[an error occurred while processing this directive]
» This Story:Read +| Comments

HIGHER ED BLOGS
· College Inc.
· Campus Overload

Higher Education

Your essential guide to college life & higher education news

MIDDLE SCHOOL ADVISORY PANEL

Experts Urge Longer Day to Raise Scores

(Nikki Kahn - The Washington Post)
  Enlarge Photo     Buy Photo

Network News

X Profile
View More Activity
By Nelson Hernandez
Washington Post Staff Writer
Wednesday, June 25, 2008

To improve middle schools, a Maryland education panel proposed yesterday giving students more class time, ensuring they are ready to complete algebra by eighth grade and enrolling them in a foreign language course by sixth grade.

[an error occurred while processing this directive]
This Story

The Maryland Middle School Steering Committee, a 55-member panel of experts that was launched in 2006, delivered 16 recommendations to the state Board of Education to solve long-standing academic challenges reflected in local initiatives and test scores.

In Maryland, about 81 percent of third-graders show proficiency or better on state-sponsored reading tests and 79 percent in math. Among eighth-graders, 68 percent score at least proficient in reading and 57 percent in math. Educators said they think that students who have trouble in middle school are also at greater risk of dropping out when they reach high school.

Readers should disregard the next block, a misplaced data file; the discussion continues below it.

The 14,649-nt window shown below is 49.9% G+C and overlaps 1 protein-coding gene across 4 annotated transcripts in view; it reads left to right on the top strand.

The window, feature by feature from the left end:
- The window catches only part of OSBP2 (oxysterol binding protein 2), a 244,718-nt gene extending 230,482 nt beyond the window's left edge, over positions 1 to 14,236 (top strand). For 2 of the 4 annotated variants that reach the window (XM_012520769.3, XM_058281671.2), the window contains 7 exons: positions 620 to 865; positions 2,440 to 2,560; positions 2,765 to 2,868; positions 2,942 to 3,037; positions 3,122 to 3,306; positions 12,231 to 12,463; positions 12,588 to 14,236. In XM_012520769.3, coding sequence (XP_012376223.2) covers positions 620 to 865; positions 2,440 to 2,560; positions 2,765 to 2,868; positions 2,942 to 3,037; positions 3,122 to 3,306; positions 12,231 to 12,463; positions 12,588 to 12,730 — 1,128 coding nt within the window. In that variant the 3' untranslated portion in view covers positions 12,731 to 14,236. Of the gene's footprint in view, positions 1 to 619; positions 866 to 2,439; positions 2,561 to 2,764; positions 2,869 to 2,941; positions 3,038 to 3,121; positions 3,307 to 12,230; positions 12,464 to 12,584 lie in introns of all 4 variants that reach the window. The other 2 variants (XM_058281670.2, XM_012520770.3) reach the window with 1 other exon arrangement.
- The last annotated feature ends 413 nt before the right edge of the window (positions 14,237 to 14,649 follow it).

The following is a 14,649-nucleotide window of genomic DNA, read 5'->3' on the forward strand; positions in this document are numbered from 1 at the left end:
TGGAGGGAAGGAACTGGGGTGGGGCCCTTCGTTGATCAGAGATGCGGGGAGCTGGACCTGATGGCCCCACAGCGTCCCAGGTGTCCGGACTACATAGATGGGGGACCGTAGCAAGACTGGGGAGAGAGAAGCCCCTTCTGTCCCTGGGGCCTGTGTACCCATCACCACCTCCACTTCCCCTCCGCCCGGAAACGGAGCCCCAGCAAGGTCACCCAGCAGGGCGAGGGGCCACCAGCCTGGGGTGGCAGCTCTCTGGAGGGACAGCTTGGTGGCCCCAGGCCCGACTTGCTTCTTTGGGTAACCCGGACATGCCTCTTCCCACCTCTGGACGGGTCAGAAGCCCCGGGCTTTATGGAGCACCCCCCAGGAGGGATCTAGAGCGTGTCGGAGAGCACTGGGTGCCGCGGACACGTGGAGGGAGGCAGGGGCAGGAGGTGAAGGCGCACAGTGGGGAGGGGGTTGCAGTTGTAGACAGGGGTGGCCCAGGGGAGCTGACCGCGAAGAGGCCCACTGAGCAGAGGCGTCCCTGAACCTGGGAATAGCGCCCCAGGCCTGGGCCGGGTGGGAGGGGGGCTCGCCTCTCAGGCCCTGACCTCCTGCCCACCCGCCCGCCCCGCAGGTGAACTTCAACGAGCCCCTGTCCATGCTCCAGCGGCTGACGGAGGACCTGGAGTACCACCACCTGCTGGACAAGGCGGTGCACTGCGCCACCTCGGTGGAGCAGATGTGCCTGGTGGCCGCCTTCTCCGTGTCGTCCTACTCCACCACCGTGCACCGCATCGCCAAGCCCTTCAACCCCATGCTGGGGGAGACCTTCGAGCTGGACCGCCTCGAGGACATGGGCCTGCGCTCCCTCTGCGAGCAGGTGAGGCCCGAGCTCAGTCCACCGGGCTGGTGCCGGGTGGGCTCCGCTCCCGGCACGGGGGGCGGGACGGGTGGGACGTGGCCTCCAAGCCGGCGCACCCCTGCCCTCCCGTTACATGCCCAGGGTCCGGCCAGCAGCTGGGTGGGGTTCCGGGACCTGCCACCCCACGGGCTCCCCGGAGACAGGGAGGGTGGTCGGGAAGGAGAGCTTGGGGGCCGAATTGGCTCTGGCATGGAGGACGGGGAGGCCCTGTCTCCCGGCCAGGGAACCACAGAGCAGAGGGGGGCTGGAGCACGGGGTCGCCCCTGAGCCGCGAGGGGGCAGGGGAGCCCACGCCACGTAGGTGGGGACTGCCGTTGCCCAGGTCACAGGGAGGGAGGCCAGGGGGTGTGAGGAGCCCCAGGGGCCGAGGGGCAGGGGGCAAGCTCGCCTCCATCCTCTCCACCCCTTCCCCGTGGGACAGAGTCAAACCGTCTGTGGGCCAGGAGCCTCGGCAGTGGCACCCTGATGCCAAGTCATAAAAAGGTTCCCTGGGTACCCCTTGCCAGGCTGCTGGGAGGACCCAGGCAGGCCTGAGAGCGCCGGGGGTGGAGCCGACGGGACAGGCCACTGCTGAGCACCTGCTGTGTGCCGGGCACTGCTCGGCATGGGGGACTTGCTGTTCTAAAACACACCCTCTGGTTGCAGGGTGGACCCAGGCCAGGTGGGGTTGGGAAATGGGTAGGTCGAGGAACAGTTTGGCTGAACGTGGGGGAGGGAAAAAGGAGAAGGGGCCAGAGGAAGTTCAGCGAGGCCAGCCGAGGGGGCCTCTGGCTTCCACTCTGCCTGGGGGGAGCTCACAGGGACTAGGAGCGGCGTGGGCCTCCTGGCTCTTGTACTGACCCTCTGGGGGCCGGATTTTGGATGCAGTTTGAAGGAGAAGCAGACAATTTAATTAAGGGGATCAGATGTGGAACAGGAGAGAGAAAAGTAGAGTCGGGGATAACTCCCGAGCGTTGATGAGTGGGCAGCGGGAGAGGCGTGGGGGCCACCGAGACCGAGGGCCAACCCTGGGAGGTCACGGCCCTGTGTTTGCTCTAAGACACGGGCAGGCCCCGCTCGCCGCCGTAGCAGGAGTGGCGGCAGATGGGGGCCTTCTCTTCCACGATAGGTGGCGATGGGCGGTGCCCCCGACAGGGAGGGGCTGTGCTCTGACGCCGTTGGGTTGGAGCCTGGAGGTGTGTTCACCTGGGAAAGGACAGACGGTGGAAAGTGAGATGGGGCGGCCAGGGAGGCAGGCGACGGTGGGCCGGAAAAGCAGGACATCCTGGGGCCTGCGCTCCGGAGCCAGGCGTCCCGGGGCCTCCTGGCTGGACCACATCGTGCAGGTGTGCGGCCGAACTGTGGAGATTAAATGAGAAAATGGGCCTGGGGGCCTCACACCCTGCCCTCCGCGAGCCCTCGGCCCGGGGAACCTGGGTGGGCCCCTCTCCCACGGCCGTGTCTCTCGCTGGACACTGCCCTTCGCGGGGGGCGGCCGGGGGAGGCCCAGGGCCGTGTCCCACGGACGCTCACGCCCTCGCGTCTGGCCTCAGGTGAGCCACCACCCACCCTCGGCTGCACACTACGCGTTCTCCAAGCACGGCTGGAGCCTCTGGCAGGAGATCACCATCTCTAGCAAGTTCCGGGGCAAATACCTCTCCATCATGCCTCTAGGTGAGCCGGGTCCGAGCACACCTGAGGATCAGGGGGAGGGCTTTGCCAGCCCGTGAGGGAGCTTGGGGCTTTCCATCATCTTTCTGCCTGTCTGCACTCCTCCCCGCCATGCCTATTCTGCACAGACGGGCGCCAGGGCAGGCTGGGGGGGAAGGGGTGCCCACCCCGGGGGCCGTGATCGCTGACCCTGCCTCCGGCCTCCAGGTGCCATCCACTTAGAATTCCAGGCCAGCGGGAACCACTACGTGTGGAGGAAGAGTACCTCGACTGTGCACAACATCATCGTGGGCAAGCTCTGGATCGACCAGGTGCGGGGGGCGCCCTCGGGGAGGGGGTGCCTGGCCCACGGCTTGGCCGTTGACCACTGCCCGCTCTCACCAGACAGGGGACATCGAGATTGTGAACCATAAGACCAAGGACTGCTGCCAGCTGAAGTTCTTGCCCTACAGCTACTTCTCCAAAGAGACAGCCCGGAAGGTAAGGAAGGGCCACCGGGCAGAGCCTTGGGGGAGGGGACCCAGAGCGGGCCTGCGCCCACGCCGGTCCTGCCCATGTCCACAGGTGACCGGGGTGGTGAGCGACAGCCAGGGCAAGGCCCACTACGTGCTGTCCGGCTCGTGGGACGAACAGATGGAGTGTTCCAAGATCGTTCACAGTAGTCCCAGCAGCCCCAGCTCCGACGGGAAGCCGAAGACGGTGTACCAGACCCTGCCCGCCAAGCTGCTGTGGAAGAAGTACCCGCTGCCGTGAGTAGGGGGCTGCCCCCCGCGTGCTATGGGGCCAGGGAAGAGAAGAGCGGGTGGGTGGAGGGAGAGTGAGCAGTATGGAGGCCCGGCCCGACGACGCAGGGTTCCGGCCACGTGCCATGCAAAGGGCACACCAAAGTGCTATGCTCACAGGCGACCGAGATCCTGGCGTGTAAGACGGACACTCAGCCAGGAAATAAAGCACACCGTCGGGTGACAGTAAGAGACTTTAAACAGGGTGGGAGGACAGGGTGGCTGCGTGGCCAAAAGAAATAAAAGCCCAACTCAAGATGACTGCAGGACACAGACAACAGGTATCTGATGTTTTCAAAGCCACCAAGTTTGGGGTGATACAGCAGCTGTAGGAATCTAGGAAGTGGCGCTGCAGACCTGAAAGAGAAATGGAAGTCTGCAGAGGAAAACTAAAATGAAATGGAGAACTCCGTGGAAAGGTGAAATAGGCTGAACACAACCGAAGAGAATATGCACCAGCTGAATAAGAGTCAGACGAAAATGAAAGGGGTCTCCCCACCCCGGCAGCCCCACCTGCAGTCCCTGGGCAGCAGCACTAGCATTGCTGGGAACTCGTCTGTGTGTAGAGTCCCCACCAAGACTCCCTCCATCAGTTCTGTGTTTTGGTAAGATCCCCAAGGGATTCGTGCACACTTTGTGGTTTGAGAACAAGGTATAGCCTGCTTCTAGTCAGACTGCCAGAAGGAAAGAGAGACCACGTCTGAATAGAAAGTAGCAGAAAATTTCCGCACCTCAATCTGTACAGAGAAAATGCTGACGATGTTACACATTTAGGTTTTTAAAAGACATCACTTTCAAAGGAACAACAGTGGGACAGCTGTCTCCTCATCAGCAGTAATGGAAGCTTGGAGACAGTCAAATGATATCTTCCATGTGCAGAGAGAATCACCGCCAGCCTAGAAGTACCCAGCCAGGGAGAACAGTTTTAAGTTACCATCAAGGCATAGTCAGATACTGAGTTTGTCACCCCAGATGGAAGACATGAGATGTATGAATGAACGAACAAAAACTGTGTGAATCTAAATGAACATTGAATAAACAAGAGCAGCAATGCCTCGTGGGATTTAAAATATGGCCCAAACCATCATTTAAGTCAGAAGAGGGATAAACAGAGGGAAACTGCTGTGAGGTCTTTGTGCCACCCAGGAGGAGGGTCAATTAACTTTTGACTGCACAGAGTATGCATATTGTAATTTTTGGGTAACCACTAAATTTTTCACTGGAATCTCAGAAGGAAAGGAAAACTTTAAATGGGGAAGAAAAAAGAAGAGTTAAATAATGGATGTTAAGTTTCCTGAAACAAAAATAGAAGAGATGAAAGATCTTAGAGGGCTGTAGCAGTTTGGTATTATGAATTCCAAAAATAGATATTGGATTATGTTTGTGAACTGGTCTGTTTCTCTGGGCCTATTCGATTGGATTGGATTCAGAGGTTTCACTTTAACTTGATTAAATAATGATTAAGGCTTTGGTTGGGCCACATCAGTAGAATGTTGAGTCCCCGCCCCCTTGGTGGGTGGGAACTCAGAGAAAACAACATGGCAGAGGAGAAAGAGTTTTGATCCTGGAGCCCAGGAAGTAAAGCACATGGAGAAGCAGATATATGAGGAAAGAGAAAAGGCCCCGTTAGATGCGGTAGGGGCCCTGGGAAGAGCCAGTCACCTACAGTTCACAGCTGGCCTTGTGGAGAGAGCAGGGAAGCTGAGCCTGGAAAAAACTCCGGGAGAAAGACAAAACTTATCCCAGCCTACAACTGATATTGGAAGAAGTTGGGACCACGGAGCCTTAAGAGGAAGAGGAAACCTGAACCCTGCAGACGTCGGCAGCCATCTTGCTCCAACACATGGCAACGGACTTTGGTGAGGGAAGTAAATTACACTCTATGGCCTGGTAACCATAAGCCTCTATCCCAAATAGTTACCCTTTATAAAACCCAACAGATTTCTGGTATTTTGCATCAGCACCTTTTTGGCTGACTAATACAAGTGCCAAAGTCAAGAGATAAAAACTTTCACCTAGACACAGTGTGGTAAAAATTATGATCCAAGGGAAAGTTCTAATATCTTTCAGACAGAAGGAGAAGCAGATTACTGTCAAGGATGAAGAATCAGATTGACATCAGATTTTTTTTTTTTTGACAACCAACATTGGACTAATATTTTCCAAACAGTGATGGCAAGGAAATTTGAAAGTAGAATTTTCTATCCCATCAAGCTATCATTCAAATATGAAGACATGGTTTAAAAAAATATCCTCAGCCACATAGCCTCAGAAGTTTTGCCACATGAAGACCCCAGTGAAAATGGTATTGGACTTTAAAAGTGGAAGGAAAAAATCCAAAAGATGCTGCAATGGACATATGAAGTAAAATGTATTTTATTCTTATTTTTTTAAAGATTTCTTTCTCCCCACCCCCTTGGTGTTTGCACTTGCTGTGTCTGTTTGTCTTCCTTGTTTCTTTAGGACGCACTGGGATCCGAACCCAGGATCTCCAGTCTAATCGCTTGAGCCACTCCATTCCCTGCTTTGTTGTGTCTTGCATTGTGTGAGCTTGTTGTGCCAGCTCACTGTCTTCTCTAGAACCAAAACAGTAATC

Other committee proposals to raise academic performance include providing all students with instruction in fine arts; giving students more practical experience with science, technology, engineering and math; and giving teachers more time for collaboration and planning.

The report's suggestions were broad and included no cost estimates.

Last year, the Montgomery County system started a three-year, $10 million package of curriculum, training and staffing enhancements for its 38 middle schools. Prince George's County School Superintendent John E. Deasy proposed to consolidate elementary and middle schools to serve pre-kindergarten through eighth grade, but his plan stalled because of the slowing economy.

Deasy said he supported the committee's recommendations, particularly strengthening algebra instruction. He said, however, that the costs of an extended school day would be substantial.

"While I would love a longer day, a longer year, the funding of that is a problem," Deasy said.

The school day averages about 6 1/2 hours, said Gerald Scarborough, a co-chairman of the committee who is also the assistant superintendent for curriculum and instruction for Harford County schools. The report did not say by how much the school day should to be lengthened, but Scarborough said extending it by a half-hour "would cost us millions" of dollars.


[an error occurred while processing this directive]
» This Story:Read +| Comments

More in the Education Section

[Neighborhoods]

Map Local Schools

Use Neighborhoods to find schools in Washington, D.C., Md. and Va.

[X=Why?]

X=Why?

Relive a year of high school math with reporter Michael Alison Chandler.

[Challenge Index]

Best Local Schools

A database of the most challenging local high schools.

© 2008 The Washington Post Company

Network News

X My Profile
View More Activity
[an error occurred while processing this directive]